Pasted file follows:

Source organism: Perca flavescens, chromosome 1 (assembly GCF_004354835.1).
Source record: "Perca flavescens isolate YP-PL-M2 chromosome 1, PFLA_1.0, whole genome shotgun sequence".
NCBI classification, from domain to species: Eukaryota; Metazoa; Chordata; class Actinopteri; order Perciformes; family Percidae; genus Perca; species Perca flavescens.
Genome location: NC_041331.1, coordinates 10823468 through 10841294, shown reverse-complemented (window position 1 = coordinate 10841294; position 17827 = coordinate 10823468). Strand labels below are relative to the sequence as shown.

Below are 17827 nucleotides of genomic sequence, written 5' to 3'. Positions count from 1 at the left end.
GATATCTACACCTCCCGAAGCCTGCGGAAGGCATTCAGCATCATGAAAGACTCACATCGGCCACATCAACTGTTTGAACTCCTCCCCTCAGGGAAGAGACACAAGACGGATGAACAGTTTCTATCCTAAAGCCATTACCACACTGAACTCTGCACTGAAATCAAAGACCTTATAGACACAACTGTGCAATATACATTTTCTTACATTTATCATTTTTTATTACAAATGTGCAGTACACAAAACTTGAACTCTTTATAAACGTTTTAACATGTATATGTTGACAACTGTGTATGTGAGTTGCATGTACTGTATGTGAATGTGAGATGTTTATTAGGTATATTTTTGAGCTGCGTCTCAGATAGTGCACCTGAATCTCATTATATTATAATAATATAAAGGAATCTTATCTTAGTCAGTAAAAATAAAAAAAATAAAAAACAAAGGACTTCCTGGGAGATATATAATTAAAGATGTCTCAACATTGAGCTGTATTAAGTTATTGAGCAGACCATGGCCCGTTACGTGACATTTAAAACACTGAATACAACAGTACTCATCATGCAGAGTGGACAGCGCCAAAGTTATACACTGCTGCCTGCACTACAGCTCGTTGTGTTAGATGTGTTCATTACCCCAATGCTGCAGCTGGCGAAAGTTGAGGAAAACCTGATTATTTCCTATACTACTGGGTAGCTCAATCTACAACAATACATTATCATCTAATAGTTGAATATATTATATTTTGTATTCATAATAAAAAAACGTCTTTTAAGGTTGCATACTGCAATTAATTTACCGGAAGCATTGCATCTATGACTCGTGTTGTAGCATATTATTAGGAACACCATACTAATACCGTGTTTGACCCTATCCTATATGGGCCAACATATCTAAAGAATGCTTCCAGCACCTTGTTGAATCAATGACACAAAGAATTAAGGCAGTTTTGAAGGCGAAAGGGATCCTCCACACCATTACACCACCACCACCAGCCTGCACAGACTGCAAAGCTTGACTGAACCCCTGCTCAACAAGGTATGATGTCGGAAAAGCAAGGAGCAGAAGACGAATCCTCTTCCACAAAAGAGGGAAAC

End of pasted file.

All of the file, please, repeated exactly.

Source organism: Perca flavescens, chromosome 1 (assembly GCF_004354835.1).
Source record: "Perca flavescens isolate YP-PL-M2 chromosome 1, PFLA_1.0, whole genome shotgun sequence".
NCBI classification, from domain to species: Eukaryota; Metazoa; Chordata; class Actinopteri; order Perciformes; family Percidae; genus Perca; species Perca flavescens.
Genome location: NC_041331.1, coordinates 10823468 through 10841294, shown reverse-complemented (window position 1 = coordinate 10841294; position 17827 = coordinate 10823468). Strand labels below are relative to the sequence as shown.

Below are 17827 nucleotides of genomic sequence, written 5' to 3'. Positions count from 1 at the left end.
GATATCTACACCTCCCGAAGCCTGCGGAAGGCATTCAGCATCATGAAAGACTCACATCGGCCACATCAACTGTTTGAACTCCTCCCCTCAGGGAAGAGACACAAGACGGATGAACAGTTTCTATCCTAAAGCCATTACCACACTGAACTCTGCACTGAAATCAAAGACCTTATAGACACAACTGTGCAATATACATTTTCTTACATTTATCATTTTTTATTACAAATGTGCAGTACACAAAACTTGAACTCTTTATAAACGTTTTAACATGTATATGTTGACAACTGTGTATGTGAGTTGCATGTACTGTATGTGAATGTGAGATGTTTATTAGGTATATTTTTGAGCTGCGTCTCAGATAGTGCACCTGAATCTCATTATATTATAATAATATAAAGGAATCTTATCTTAGTCAGTAAAAATAAAAAAAATAAAAAACAAAGGACTTCCTGGGAGATATATAATTAAAGATGTCTCAACATTGAGCTGTATTAAGTTATTGAGCAGACCATGGCCCGTTACGTGACATTTAAAACACTGAATACAACAGTACTCATCATGCAGAGTGGACAGCGCCAAAGTTATACACTGCTGCCTGCACTACAGCTCGTTGTGTTAGATGTGTTCATTACCCCAATGCTGCAGCTGGCGAAAGTTGAGGAAAACCTGATTATTTCCTATACTACTGGGTAGCTCAATCTACAACAATACATTATCATCTAATAGTTGAATATATTATATTTTGTATTCATAATAAAAAAACGTCTTTTAAGGTTGCATACTGCAATTAATTTACCGGAAGCATTGCATCTATGACTCGTGTTGTAGCATATTATTAGGAACACCATACTAATACCGTGTTTGACCCTATCCTATATGGGCCAACATATCTAAAGAATGCTTCCAGCACCTTGTTGAATCAATGACACAAAGAATTAAGGCAGTTTTGAAGGCGAAAGGGATCCTCCACACCATTACACCACCACCACCAGCCTGCACAGACTGCAAAGCTTGACTGAACCCCTGCTCAACAAGGTATGATGTCGGAAAAGCAAGGAGCAGAAGACGAATCCTCTTCCACAAAAGAGGGAAAC